Headed over to Cooke City, Montana a few days ago on assignment for Backcountry magazine to ski with Jesse Logan, a backcountry-skiing entomologist who is studying mountain pine beetles and their devastating impact on whitebark pine trees. WBPs are beautiful, often ancient trees that grow in the high mountains of the Northern Rockies, Sierras, and Cascades. Their nuts are a critical food source for grizzly bears and other mountain wildlife, while the trees themselves are vital for backcountry skiers. Not only does their wide spacing allow for excellent tree skiing, but they provide "safe zones" on steep mountainsides, anchor potential avalanche slopes, and prolong the spring snowpack with their thermal cover (which is also good for down-valley trout and other water-loving creatures, like people). And, according to Jesse, they'll be functionally eliminated from most of the greater Yellowstone ecosystem within five to ten years.
Jesse led a group of interested skiers into the mountains around Cooke City to cut into whitebark pine that have been infested with beetles. In years past, cold temperatures would have killed off the beetles this high in the mountains, but with steadily warming winters the voracious insects are now thriving. Having largely avoided them in the past, the whitebark's beetle defenses are weak.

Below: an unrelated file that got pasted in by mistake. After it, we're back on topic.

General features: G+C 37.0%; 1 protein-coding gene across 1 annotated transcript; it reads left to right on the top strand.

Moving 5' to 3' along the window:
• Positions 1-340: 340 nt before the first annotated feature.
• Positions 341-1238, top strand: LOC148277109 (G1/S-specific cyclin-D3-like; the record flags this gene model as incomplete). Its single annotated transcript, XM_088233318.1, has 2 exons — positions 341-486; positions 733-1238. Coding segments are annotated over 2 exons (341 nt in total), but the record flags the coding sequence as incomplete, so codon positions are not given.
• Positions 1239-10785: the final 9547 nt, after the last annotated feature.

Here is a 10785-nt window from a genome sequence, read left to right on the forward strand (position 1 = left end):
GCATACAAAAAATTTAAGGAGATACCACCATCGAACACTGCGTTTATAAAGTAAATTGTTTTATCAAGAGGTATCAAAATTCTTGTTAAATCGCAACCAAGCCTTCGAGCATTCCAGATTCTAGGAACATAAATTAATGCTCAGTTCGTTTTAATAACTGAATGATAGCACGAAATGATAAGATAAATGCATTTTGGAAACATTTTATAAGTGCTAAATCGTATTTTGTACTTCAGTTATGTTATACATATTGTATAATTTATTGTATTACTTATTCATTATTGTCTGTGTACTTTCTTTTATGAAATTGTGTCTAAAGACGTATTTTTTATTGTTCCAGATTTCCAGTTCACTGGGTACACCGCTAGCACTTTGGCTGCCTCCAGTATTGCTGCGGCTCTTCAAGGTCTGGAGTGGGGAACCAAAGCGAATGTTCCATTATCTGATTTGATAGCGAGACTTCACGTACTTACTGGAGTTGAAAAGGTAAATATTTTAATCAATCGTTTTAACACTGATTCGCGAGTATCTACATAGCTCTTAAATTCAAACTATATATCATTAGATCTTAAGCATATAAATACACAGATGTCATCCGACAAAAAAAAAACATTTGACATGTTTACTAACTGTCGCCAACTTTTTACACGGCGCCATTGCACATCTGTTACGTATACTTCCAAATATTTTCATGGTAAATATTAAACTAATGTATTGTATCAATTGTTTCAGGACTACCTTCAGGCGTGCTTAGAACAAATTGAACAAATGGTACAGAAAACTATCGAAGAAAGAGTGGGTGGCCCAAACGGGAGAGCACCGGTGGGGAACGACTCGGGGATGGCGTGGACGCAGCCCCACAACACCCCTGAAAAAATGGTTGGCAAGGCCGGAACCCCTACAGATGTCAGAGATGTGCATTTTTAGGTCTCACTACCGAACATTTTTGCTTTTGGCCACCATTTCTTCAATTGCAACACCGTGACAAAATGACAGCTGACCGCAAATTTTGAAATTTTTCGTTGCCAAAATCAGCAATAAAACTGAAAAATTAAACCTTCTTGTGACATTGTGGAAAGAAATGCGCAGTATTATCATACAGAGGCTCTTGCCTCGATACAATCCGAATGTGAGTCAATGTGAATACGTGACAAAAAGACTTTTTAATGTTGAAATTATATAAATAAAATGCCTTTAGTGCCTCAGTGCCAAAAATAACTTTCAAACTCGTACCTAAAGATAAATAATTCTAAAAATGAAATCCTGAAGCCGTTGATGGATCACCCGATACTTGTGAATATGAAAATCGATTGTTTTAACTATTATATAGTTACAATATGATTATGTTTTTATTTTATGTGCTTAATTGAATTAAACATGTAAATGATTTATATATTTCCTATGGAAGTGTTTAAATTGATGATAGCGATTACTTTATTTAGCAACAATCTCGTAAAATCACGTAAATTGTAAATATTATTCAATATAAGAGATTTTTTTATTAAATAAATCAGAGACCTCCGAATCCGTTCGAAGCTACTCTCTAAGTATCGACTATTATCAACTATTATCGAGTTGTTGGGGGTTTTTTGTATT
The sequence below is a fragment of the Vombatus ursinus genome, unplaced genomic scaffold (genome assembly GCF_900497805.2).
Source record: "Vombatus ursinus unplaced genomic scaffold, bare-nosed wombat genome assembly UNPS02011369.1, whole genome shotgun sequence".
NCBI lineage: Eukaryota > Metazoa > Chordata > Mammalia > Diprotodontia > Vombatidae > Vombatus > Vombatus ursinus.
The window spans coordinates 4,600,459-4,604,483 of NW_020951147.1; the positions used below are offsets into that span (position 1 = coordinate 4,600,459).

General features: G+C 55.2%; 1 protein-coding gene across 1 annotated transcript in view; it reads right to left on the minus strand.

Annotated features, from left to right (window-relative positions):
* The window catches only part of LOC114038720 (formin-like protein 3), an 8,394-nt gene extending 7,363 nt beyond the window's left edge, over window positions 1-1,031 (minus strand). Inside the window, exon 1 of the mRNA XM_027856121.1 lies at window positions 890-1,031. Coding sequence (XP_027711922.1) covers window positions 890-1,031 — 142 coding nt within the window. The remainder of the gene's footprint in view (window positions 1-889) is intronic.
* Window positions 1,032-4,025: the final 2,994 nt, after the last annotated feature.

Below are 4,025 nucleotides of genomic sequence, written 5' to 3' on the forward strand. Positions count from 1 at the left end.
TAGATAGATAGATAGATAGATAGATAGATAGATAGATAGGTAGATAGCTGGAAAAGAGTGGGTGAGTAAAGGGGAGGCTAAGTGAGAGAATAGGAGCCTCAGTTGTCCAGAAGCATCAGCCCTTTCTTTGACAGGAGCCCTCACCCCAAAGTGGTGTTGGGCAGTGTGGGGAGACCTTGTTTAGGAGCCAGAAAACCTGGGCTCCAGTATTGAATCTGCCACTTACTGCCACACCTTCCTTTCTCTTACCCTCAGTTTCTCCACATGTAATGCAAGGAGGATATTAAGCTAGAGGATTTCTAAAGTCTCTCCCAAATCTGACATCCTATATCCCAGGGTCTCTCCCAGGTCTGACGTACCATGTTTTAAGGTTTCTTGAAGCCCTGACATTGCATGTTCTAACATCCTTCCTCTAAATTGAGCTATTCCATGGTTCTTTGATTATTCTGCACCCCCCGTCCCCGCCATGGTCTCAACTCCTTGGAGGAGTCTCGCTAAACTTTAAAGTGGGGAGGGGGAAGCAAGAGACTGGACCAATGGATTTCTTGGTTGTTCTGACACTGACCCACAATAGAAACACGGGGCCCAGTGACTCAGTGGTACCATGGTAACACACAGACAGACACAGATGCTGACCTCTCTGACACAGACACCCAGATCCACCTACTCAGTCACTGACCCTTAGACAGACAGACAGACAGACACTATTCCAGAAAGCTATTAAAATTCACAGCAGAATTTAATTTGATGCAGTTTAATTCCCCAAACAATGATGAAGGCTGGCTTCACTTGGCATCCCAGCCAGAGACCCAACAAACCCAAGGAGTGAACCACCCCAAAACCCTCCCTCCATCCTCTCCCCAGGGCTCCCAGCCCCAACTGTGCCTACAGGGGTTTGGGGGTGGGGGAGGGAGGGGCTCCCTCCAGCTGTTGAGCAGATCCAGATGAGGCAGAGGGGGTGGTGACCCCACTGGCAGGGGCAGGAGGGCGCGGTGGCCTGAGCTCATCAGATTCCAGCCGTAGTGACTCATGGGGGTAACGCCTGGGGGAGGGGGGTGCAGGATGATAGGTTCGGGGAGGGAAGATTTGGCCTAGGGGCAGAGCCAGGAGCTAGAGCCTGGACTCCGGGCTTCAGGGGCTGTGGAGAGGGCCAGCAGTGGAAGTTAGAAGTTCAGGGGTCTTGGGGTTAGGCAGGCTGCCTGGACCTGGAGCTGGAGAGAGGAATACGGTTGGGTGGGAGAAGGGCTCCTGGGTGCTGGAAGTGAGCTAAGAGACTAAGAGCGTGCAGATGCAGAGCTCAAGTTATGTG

That little black spot in front of Jesse's thumb, under the pine bark, is a beetle. Amazing that such a little creature can alter an entire landscape.
After the rest of the group skied back to town, I stayed with Jesse while he looked at more trees. Here he saves the GPS waypoint for a stand of impacted trees. In the background, you can see the red needles of dead whitebark. The ravaged bark on the near trees is from woodpeckers feasting on the beetles. Go woodpeckers!
The next morning I headed out for a ski with friends to check out the head-spinning terrain around Cooke City.
There's, uh, some pretty good skiing here.
The avalanche path we skied was lined with whitebark pine. It may be only a matter of time until the whitebark in the foreground above, like the others on the mountainside, is killed by the beetles.
Jesse's hope is that when the climate stabilizes and returns to its "normal" patterns, there will be enough pockets of surviving whitebark that the tree can recolonize the mountains once again. For the sake of the trees, the bears, and future generations of skiers, let's hope it comes to pass.
In the meantime, let the woodpeckers feast.
Note: Thanks to the Natural Resources Defense Council and the Montana Backcountry Alliance for organizing the field day with Jesse.